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Blockchain and its Impact on Epidemiology for COVID-19



Contributed Commentary by Derek Strauss & Cydel Giraudel

May 4, 2020 | With the recent outbreak of COVID-19, epidemiologists around the world are researching and creating models on how to contain the disease. There is significant work being done to better identify potential carriers and their corresponding symptoms. According to the European Centre for Disease Prevention and Control, “data is collected from 500 relevant sources daily. 43% coming from Ministries of Health, 9% Public Health Institutes, 6% WHO websites, and 30% coming from Ministry social media and related accounts.” In addition to these methods, there has been significant work researching studies and publications outlining distinct breakouts and the appropriate containment response. In Epidemiological and Clinical Aspects of COVID-19; a Narrative Review, authors utilized 8 publications from PubMed, Web of Science, and Scopus among others to gather evidence to use for better decision clinical making during a pandemic. While these are valuable sources, they were still required to implement a protocol to discuss any disagreement about the data collection to ensure the information was accurate.

Even with information from notable sources, the underlying question is whether or not the data can be trusted. With many publications, extra due diligence needs to be performed to better understand who compiled the data and how it was collected. A recent study of, “21 surveys in biomedical, medical and clinical sciences from the UK, USA and Australia suggested that 2%–14% of scientists may have fabricated or falsified data, with nearly three-quarters admitting other questionable research practices” (DOI: 10.1136/bmjgh-2018-001019). This alarming figure portrays the need for trustworthy data especially during the COVID-19 Pandemic. With this in mind, thousands of companies are looking to create ways to give researchers more reliable data. One technology that has the potential to improve current conditions is blockchain.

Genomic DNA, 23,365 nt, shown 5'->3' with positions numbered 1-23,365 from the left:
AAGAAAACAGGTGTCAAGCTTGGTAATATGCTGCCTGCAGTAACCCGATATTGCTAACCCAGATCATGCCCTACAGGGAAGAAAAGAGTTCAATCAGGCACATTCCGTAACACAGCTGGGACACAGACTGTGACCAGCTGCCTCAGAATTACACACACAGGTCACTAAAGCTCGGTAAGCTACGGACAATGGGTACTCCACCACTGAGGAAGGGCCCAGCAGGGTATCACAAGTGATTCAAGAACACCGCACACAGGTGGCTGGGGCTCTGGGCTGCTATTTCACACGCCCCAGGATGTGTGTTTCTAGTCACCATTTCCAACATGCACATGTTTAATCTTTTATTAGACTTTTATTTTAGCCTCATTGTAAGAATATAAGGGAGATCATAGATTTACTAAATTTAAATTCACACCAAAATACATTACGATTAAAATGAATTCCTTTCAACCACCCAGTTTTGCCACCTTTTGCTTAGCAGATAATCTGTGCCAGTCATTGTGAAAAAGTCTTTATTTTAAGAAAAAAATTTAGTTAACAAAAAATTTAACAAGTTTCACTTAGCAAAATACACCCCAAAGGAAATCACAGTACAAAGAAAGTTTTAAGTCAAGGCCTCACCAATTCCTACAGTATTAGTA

Blockchain, in short, is a distributed ledger system that organizes and stores data whilst providing verifiability, traceability and transparency. With its decentralized nature and without a single point of failure, it provides a permanent audit trail for data. Specifically designed to perform the dual task of recording and compiling transactions, not only does blockchain have the capability to revolutionize aspects of data transfer and storage but finds legitimate utility in healthcare and research where in extreme cases, inaccurate information could mean life threatening repercussions.

Blockchain technology exemplifies its use case within epidemiology by streamlining the process of distribution and providing trustworthy data. By affording researchers and clinicians the opportunity to transmit real time findings and data, it expedites reliable data transfer, providing accurate information and ensuring relevant information is consistently being shared. Epidemiologists require accurate data to model outbreaks and find appropriate ways of containing it. Many of the impediments set by outdated healthcare IT are preventing our researchers from working to their full capability, elongating the process of current outbreaks instead of providing professionals with a viable strategy. Blockchain technology assures compliance and can be a revolutionary asset in dictating how we deal with the unpredictable nature of pandemics.

“In addition to authentication processes, data transfer and verifiability, adopting blockchain refines existing surveillance processes by monitoring outbreaks and providing the dissemination of information to appropriate parties.” (DOI: 10.3390/bdcc3020025) The current process of responding to global outbreaks relies on distinct agencies contributing to a centralized database that reduces time flow and impedes the process of sharing relevant data.

Blockchain would give researchers a verifiable source of their data, ensuring legitimacy and where the data originated. This can help reduce the overhead associated with assuring its validity and provenance. Furthermore, with reliable data, an epidemiologist would also be able to prove their research hasn’t been altered. When publishing a report or model, they could create a blockchain-based record, allowing readers to verify its integrity, version, and authorship. By ensuring epidemiologists are using reliable data and allowing readers to know that their published work is authentic, strategies put into place can be more widely accepted.

Derek Strauss is the COO and Co-founder of Immuto and is passionate about improving data integrity in Clinical Research. With his experience in blockchain and life science he is working to help improve trial data verification without changing existing processes. You can contact him directly at derek@immuto.io or at www.immuto.io

Cydel Giruadel is an ambitious life sciences and technology professional with a passion for blockchain and its applications in healthcare and life sciences. As a Content Lead, he thrives on the overlap between industries, continuously pursuing opportunities in which he can utilize his knowledge of neuroscience, pharmaceuticals and technology to impact correlated industries.

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